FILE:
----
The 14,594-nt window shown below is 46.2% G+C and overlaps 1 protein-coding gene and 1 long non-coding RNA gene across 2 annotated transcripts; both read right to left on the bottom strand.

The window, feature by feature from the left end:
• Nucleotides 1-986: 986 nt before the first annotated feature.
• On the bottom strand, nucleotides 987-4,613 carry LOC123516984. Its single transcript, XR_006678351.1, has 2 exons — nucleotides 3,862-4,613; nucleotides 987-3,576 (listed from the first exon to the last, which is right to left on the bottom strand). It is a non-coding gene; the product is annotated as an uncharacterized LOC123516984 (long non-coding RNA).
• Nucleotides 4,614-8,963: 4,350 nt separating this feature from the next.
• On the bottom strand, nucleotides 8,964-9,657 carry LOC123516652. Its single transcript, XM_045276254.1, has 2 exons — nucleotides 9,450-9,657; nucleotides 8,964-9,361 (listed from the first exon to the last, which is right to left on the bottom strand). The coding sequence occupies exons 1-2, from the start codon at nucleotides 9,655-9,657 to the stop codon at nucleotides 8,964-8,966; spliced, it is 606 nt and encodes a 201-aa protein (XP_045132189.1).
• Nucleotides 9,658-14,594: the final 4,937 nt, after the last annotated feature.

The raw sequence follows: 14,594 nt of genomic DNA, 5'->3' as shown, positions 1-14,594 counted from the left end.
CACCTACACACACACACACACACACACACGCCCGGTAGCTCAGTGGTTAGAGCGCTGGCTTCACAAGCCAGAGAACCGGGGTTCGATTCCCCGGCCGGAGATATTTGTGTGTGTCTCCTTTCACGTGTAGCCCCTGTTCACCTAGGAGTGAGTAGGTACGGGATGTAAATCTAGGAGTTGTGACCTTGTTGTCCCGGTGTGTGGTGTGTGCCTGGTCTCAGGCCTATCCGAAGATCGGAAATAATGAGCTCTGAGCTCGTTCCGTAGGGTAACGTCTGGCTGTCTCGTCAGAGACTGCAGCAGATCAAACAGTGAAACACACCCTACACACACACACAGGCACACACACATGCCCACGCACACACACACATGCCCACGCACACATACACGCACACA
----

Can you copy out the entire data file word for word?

The 14,594-nt window shown below is 46.2% G+C and overlaps 1 protein-coding gene and 1 long non-coding RNA gene across 2 annotated transcripts; both read right to left on the bottom strand.

The window, feature by feature from the left end:
• Nucleotides 1-986: 986 nt before the first annotated feature.
• On the bottom strand, nucleotides 987-4,613 carry LOC123516984. Its single transcript, XR_006678351.1, has 2 exons — nucleotides 3,862-4,613; nucleotides 987-3,576 (listed from the first exon to the last, which is right to left on the bottom strand). It is a non-coding gene; the product is annotated as an uncharacterized LOC123516984 (long non-coding RNA).
• Nucleotides 4,614-8,963: 4,350 nt separating this feature from the next.
• On the bottom strand, nucleotides 8,964-9,657 carry LOC123516652. Its single transcript, XM_045276254.1, has 2 exons — nucleotides 9,450-9,657; nucleotides 8,964-9,361 (listed from the first exon to the last, which is right to left on the bottom strand). The coding sequence occupies exons 1-2, from the start codon at nucleotides 9,655-9,657 to the stop codon at nucleotides 8,964-8,966; spliced, it is 606 nt and encodes a 201-aa protein (XP_045132189.1).
• Nucleotides 9,658-14,594: the final 4,937 nt, after the last annotated feature.

The raw sequence follows: 14,594 nt of genomic DNA, 5'->3' as shown, positions 1-14,594 counted from the left end.
CACCTACACACACACACACACACACACACGCCCGGTAGCTCAGTGGTTAGAGCGCTGGCTTCACAAGCCAGAGAACCGGGGTTCGATTCCCCGGCCGGAGATATTTGTGTGTGTCTCCTTTCACGTGTAGCCCCTGTTCACCTAGGAGTGAGTAGGTACGGGATGTAAATCTAGGAGTTGTGACCTTGTTGTCCCGGTGTGTGGTGTGTGCCTGGTCTCAGGCCTATCCGAAGATCGGAAATAATGAGCTCTGAGCTCGTTCCGTAGGGTAACGTCTGGCTGTCTCGTCAGAGACTGCAGCAGATCAAACAGTGAAACACACCCTACACACACACACAGGCACACACACATGCCCACGCACACACACACATGCCCACGCACACATACACGCACACA